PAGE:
Many will use it to pay off bills
PRINCETON, NJ -- As of Wednesday night, only 3% of Americans say they have received their tax stimulus plan rebates.
Gallup began tracking the perceived penetration of the stimulus rebates on Sunday. At that point, when no rebates had yet been sent to Americans' bank accounts (according to the government), 3% reported having received the rebate.
There has been no change in this baseline percentage reporting that they have received the stimulus rebates in Gallup's Monday, Tuesday, or Wednesday night interviewing. This is despite government reports that rebates had begun to be deposited in bank accounts Monday for taxpayers who used direct deposit with their tax returns and whose Social Security numbers ended in a range of digits from 00 to 20. In other words, despite the fact that the rebate program has begun, there has been no uptick in perceptions of having received the rebate as of Wednesday. (Gallup will continue to track perceived rebate receipt in the days, weeks, and months to come, and will post the ongoing monitor on its Web site.)
The rebates are supposed to "stimulate" spending, of course, but Gallup research shows that given a list of choices, Americans are more likely to say they will pay off bills and invest the money they receive rather than spend it.
Of course, it's possible that if consumers pay off bills with the stimulus checks, they will free up money to spend (and possibly feel better about spending) other money on consumer goods. Based on ongoing Gallup research, it wouldn't be surprising if Americans spend the money on gas and food, the rising cost of which is described as "a crisis" for as many as 4 in 10 Americans, based on recent research.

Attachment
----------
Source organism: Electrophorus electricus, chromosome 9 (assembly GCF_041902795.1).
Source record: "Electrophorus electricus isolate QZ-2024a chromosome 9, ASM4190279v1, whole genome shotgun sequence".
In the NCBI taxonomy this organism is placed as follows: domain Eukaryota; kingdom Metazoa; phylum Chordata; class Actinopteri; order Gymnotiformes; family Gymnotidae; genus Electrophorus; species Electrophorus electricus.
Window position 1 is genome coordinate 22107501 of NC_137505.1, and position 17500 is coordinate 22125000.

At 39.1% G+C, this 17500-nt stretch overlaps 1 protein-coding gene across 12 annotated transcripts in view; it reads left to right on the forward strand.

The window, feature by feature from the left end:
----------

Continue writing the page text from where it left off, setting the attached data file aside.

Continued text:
With rebates for households with two adults and children exceeding $1,000, one potential use of that money could be for travel or a vacation, no doubt raising hopes for an economic boost in the travel industry. Recent Gallup research (to be explored in detail Monday on gallup.com) shows that Americans who report having had to reduce spending recently say they are cutting back on vacations and travel as much as anything else.
In fact, Gallup's April 18-20 poll asked Americans directly if they were going to spend their stimulus rebate toward a vacation or travel, and didn't receive a very enthusiastic response.
There is no sign yet that an appreciable number of Americans are aware of receiving the tax stimulus rebates from the government, and there are some questions about how directly it will be spent -- once it does arrive -- on consumer items.
Results are based on telephone interviews with 1,021 national adults, aged 18 and older, conducted April 6-9, 2008. For results based on the total sample of national adults, one can say with 95% confidence that the maximum margin of sampling error is ±3 percentage points.
Other results are based on telephone interviews with 1,016 national adults, conducted April 18-20, 2008. For results based on this sample, the maximum margin of sampling error is ±3 percentage points.
Interviews are conducted with respondents on land-line telephones (for respondents with a land-line telephone) and cellular phones (for respondents who are cell-phone only).
In addition to sampling error, question wording and practical difficulties in conducting surveys can introduce error or bias into the findings of public opinion polls.
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